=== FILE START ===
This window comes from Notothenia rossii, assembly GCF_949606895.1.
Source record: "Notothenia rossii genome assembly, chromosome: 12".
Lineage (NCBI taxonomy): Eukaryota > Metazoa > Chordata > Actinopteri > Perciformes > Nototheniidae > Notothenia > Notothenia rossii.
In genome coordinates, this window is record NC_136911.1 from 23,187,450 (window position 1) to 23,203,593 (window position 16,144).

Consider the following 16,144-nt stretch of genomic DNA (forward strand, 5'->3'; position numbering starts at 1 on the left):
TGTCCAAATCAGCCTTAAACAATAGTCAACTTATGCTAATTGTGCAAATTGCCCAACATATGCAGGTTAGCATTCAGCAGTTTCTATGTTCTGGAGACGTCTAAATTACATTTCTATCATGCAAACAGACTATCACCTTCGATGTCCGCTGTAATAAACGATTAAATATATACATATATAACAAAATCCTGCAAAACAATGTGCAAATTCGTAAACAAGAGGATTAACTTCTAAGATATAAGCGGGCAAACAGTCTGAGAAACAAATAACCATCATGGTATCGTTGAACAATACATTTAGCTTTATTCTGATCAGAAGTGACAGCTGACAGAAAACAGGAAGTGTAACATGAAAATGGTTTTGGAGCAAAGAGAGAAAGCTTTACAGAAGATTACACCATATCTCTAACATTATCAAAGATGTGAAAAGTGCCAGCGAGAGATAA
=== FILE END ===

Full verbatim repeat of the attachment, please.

This window comes from Notothenia rossii, assembly GCF_949606895.1.
Source record: "Notothenia rossii genome assembly, chromosome: 12".
Lineage (NCBI taxonomy): Eukaryota > Metazoa > Chordata > Actinopteri > Perciformes > Nototheniidae > Notothenia > Notothenia rossii.
In genome coordinates, this window is record NC_136911.1 from 23,187,450 (window position 1) to 23,203,593 (window position 16,144).

Consider the following 16,144-nt stretch of genomic DNA (forward strand, 5'->3'; position numbering starts at 1 on the left):
TGTCCAAATCAGCCTTAAACAATAGTCAACTTATGCTAATTGTGCAAATTGCCCAACATATGCAGGTTAGCATTCAGCAGTTTCTATGTTCTGGAGACGTCTAAATTACATTTCTATCATGCAAACAGACTATCACCTTCGATGTCCGCTGTAATAAACGATTAAATATATACATATATAACAAAATCCTGCAAAACAATGTGCAAATTCGTAAACAAGAGGATTAACTTCTAAGATATAAGCGGGCAAACAGTCTGAGAAACAAATAACCATCATGGTATCGTTGAACAATACATTTAGCTTTATTCTGATCAGAAGTGACAGCTGACAGAAAACAGGAAGTGTAACATGAAAATGGTTTTGGAGCAAAGAGAGAAAGCTTTACAGAAGATTACACCATATCTCTAACATTATCAAAGATGTGAAAAGTGCCAGCGAGAGATAA